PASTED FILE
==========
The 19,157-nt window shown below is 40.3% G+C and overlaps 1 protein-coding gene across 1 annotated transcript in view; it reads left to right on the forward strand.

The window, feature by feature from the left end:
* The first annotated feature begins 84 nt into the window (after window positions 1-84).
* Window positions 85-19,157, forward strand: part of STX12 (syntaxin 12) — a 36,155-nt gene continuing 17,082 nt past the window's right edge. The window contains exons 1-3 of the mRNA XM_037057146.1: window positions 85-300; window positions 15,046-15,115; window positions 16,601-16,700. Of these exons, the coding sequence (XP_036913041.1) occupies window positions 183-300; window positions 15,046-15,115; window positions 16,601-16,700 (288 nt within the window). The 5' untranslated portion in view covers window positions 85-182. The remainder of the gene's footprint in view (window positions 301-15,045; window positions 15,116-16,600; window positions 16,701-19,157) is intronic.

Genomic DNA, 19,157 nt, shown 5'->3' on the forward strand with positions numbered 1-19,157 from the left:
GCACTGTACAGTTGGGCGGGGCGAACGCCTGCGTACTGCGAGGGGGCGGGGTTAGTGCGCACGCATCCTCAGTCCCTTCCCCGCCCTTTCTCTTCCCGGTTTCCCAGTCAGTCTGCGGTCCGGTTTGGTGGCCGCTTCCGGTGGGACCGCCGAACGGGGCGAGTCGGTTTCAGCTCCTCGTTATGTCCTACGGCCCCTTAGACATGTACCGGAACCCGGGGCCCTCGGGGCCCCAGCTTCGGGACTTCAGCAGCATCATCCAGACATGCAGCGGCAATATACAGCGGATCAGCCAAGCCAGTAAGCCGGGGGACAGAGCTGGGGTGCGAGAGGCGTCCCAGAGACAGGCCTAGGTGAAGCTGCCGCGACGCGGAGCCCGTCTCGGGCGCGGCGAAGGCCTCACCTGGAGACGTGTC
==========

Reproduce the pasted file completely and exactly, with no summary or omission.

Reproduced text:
The 19,157-nt window shown below is 40.3% G+C and overlaps 1 protein-coding gene across 1 annotated transcript in view; it reads left to right on the forward strand.

The window, feature by feature from the left end:
* The first annotated feature begins 84 nt into the window (after window positions 1-84).
* Window positions 85-19,157, forward strand: part of STX12 (syntaxin 12) — a 36,155-nt gene continuing 17,082 nt past the window's right edge. The window contains exons 1-3 of the mRNA XM_037057146.1: window positions 85-300; window positions 15,046-15,115; window positions 16,601-16,700. Of these exons, the coding sequence (XP_036913041.1) occupies window positions 183-300; window positions 15,046-15,115; window positions 16,601-16,700 (288 nt within the window). The 5' untranslated portion in view covers window positions 85-182. The remainder of the gene's footprint in view (window positions 301-15,045; window positions 15,116-16,600; window positions 16,701-19,157) is intronic.

Genomic DNA, 19,157 nt, shown 5'->3' on the forward strand with positions numbered 1-19,157 from the left:
GCACTGTACAGTTGGGCGGGGCGAACGCCTGCGTACTGCGAGGGGGCGGGGTTAGTGCGCACGCATCCTCAGTCCCTTCCCCGCCCTTTCTCTTCCCGGTTTCCCAGTCAGTCTGCGGTCCGGTTTGGTGGCCGCTTCCGGTGGGACCGCCGAACGGGGCGAGTCGGTTTCAGCTCCTCGTTATGTCCTACGGCCCCTTAGACATGTACCGGAACCCGGGGCCCTCGGGGCCCCAGCTTCGGGACTTCAGCAGCATCATCCAGACATGCAGCGGCAATATACAGCGGATCAGCCAAGCCAGTAAGCCGGGGGACAGAGCTGGGGTGCGAGAGGCGTCCCAGAGACAGGCCTAGGTGAAGCTGCCGCGACGCGGAGCCCGTCTCGGGCGCGGCGAAGGCCTCACCTGGAGACGTGTC